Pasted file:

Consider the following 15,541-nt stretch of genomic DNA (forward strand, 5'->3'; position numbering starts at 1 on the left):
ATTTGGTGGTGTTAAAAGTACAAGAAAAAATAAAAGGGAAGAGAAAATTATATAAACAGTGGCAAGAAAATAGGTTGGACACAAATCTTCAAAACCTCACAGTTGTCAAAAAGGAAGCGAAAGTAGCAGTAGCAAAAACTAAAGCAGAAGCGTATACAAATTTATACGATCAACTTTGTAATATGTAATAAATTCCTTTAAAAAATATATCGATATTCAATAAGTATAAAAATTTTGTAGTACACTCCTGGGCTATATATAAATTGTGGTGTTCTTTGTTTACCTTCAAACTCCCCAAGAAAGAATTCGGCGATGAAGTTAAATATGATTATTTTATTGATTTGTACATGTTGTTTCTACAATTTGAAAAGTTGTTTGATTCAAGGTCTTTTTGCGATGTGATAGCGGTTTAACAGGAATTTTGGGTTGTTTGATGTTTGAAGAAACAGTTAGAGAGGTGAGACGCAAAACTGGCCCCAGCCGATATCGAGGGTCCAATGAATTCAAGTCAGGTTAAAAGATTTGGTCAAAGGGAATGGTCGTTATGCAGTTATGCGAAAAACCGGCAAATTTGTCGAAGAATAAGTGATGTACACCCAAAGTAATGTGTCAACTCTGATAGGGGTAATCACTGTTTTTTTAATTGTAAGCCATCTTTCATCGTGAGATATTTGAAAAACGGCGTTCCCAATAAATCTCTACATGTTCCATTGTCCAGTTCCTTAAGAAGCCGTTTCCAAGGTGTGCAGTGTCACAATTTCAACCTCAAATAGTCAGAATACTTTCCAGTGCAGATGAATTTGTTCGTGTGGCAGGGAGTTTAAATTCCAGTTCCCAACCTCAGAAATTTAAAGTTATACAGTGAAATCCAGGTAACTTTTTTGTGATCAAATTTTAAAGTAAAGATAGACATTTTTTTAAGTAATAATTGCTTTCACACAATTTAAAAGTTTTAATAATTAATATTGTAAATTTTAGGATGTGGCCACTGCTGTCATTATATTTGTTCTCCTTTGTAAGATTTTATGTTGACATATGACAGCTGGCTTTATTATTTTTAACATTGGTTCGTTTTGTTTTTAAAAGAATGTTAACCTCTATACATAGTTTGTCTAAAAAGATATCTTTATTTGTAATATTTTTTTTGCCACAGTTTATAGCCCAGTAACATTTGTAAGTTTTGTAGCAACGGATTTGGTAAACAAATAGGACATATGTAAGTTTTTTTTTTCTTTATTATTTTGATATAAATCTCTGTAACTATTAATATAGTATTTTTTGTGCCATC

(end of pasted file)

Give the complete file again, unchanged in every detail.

Consider the following 15,541-nt stretch of genomic DNA (forward strand, 5'->3'; position numbering starts at 1 on the left):
ATTTGGTGGTGTTAAAAGTACAAGAAAAAATAAAAGGGAAGAGAAAATTATATAAACAGTGGCAAGAAAATAGGTTGGACACAAATCTTCAAAACCTCACAGTTGTCAAAAAGGAAGCGAAAGTAGCAGTAGCAAAAACTAAAGCAGAAGCGTATACAAATTTATACGATCAACTTTGTAATATGTAATAAATTCCTTTAAAAAATATATCGATATTCAATAAGTATAAAAATTTTGTAGTACACTCCTGGGCTATATATAAATTGTGGTGTTCTTTGTTTACCTTCAAACTCCCCAAGAAAGAATTCGGCGATGAAGTTAAATATGATTATTTTATTGATTTGTACATGTTGTTTCTACAATTTGAAAAGTTGTTTGATTCAAGGTCTTTTTGCGATGTGATAGCGGTTTAACAGGAATTTTGGGTTGTTTGATGTTTGAAGAAACAGTTAGAGAGGTGAGACGCAAAACTGGCCCCAGCCGATATCGAGGGTCCAATGAATTCAAGTCAGGTTAAAAGATTTGGTCAAAGGGAATGGTCGTTATGCAGTTATGCGAAAAACCGGCAAATTTGTCGAAGAATAAGTGATGTACACCCAAAGTAATGTGTCAACTCTGATAGGGGTAATCACTGTTTTTTTAATTGTAAGCCATCTTTCATCGTGAGATATTTGAAAAACGGCGTTCCCAATAAATCTCTACATGTTCCATTGTCCAGTTCCTTAAGAAGCCGTTTCCAAGGTGTGCAGTGTCACAATTTCAACCTCAAATAGTCAGAATACTTTCCAGTGCAGATGAATTTGTTCGTGTGGCAGGGAGTTTAAATTCCAGTTCCCAACCTCAGAAATTTAAAGTTATACAGTGAAATCCAGGTAACTTTTTTGTGATCAAATTTTAAAGTAAAGATAGACATTTTTTTAAGTAATAATTGCTTTCACACAATTTAAAAGTTTTAATAATTAATATTGTAAATTTTAGGATGTGGCCACTGCTGTCATTATATTTGTTCTCCTTTGTAAGATTTTATGTTGACATATGACAGCTGGCTTTATTATTTTTAACATTGGTTCGTTTTGTTTTTAAAAGAATGTTAACCTCTATACATAGTTTGTCTAAAAAGATATCTTTATTTGTAATATTTTTTTTGCCACAGTTTATAGCCCAGTAACATTTGTAAGTTTTGTAGCAACGGATTTGGTAAACAAATAGGACATATGTAAGTTTTTTTTTTCTTTATTATTTTGATATAAATCTCTGTAACTATTAATATAGTATTTTTTGTGCCATC